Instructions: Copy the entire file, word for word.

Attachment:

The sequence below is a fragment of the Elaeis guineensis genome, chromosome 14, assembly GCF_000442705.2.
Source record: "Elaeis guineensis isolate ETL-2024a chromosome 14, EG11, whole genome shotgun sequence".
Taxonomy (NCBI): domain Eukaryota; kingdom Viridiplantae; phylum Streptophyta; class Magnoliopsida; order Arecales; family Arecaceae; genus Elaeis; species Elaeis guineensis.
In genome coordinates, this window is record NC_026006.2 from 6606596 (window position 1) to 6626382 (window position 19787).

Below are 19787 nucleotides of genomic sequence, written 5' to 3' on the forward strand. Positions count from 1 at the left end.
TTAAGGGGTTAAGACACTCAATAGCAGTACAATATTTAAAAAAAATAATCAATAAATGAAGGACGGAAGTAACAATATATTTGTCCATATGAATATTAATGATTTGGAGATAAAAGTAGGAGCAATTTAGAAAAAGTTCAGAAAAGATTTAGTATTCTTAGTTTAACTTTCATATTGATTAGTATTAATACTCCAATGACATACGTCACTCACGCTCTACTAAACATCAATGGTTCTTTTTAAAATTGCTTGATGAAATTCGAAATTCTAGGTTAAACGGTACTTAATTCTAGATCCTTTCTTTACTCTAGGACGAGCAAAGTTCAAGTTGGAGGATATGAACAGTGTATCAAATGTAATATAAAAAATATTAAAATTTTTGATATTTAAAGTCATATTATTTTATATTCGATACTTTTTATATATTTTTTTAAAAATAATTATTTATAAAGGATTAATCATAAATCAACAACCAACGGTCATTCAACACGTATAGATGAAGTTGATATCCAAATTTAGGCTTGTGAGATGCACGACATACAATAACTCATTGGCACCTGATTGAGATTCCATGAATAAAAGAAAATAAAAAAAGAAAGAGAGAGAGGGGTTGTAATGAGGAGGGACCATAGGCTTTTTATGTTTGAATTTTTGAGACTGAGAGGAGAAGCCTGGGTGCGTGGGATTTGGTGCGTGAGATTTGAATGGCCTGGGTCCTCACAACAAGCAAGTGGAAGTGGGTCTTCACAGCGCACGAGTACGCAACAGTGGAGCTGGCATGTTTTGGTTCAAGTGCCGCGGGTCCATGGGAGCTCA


The sequence below is a fragment of the Elaeis guineensis genome, chromosome 14, assembly GCF_000442705.2.
Source record: "Elaeis guineensis isolate ETL-2024a chromosome 14, EG11, whole genome shotgun sequence".
Taxonomy (NCBI): domain Eukaryota; kingdom Viridiplantae; phylum Streptophyta; class Magnoliopsida; order Arecales; family Arecaceae; genus Elaeis; species Elaeis guineensis.
In genome coordinates, this window is record NC_026006.2 from 6606596 (window position 1) to 6626382 (window position 19787).

Below are 19787 nucleotides of genomic sequence, written 5' to 3' on the forward strand. Positions count from 1 at the left end.
TTAAGGGGTTAAGACACTCAATAGCAGTACAATATTTAAAAAAAATAATCAATAAATGAAGGACGGAAGTAACAATATATTTGTCCATATGAATATTAATGATTTGGAGATAAAAGTAGGAGCAATTTAGAAAAAGTTCAGAAAAGATTTAGTATTCTTAGTTTAACTTTCATATTGATTAGTATTAATACTCCAATGACATACGTCACTCACGCTCTACTAAACATCAATGGTTCTTTTTAAAATTGCTTGATGAAATTCGAAATTCTAGGTTAAACGGTACTTAATTCTAGATCCTTTCTTTACTCTAGGACGAGCAAAGTTCAAGTTGGAGGATATGAACAGTGTATCAAATGTAATATAAAAAATATTAAAATTTTTGATATTTAAAGTCATATTATTTTATATTCGATACTTTTTATATATTTTTTTAAAAATAATTATTTATAAAGGATTAATCATAAATCAACAACCAACGGTCATTCAACACGTATAGATGAAGTTGATATCCAAATTTAGGCTTGTGAGATGCACGACATACAATAACTCATTGGCACCTGATTGAGATTCCATGAATAAAAGAAAATAAAAAAAGAAAGAGAGAGAGGGGTTGTAATGAGGAGGGACCATAGGCTTTTTATGTTTGAATTTTTGAGACTGAGAGGAGAAGCCTGGGTGCGTGGGATTTGGTGCGTGAGATTTGAATGGCCTGGGTCCTCACAACAAGCAAGTGGAAGTGGGTCTTCACAGCGCACGAGTACGCAACAGTGGAGCTGGCATGTTTTGGTTCAAGTGCCGCGGGTCCATGGGAGCTCA